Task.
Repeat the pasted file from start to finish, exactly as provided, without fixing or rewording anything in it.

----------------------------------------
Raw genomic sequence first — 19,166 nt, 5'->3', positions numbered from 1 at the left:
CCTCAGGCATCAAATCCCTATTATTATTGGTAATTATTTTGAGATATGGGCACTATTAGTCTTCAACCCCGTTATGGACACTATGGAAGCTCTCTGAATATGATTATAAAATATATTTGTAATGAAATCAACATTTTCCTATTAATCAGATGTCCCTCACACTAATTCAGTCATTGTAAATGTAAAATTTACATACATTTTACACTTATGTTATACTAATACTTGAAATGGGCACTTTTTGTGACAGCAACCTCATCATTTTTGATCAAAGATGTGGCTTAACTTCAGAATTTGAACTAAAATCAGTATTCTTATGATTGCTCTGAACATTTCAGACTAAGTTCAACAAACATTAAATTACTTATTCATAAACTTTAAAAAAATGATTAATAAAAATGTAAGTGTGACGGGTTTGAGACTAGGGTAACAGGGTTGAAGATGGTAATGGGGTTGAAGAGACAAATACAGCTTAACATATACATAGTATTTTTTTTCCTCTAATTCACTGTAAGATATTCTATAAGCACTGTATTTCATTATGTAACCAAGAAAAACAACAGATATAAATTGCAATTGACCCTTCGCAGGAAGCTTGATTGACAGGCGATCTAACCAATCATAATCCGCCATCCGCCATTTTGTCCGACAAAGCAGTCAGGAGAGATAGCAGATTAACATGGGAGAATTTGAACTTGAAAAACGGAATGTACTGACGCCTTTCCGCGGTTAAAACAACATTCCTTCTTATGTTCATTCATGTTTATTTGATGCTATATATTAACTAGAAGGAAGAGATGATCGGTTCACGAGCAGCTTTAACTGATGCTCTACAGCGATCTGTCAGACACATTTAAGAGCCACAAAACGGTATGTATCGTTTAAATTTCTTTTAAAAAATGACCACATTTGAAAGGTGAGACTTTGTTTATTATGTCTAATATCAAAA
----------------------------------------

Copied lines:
Raw genomic sequence first — 19,166 nt, 5'->3', positions numbered from 1 at the left:
CCTCAGGCATCAAATCCCTATTATTATTGGTAATTATTTTGAGATATGGGCACTATTAGTCTTCAACCCCGTTATGGACACTATGGAAGCTCTCTGAATATGATTATAAAATATATTTGTAATGAAATCAACATTTTCCTATTAATCAGATGTCCCTCACACTAATTCAGTCATTGTAAATGTAAAATTTACATACATTTTACACTTATGTTATACTAATACTTGAAATGGGCACTTTTTGTGACAGCAACCTCATCATTTTTGATCAAAGATGTGGCTTAACTTCAGAATTTGAACTAAAATCAGTATTCTTATGATTGCTCTGAACATTTCAGACTAAGTTCAACAAACATTAAATTACTTATTCATAAACTTTAAAAAAATGATTAATAAAAATGTAAGTGTGACGGGTTTGAGACTAGGGTAACAGGGTTGAAGATGGTAATGGGGTTGAAGAGACAAATACAGCTTAACATATACATAGTATTTTTTTTCCTCTAATTCACTGTAAGATATTCTATAAGCACTGTATTTCATTATGTAACCAAGAAAAACAACAGATATAAATTGCAATTGACCCTTCGCAGGAAGCTTGATTGACAGGCGATCTAACCAATCATAATCCGCCATCCGCCATTTTGTCCGACAAAGCAGTCAGGAGAGATAGCAGATTAACATGGGAGAATTTGAACTTGAAAAACGGAATGTACTGACGCCTTTCCGCGGTTAAAACAACATTCCTTCTTATGTTCATTCATGTTTATTTGATGCTATATATTAACTAGAAGGAAGAGATGATCGGTTCACGAGCAGCTTTAACTGATGCTCTACAGCGATCTGTCAGACACATTTAAGAGCCACAAAACGGTATGTATCGTTTAAATTTCTTTTAAAAAATGACCACATTTGAAAGGTGAGACTTTGTTTATTATGTCTAATATCAAAA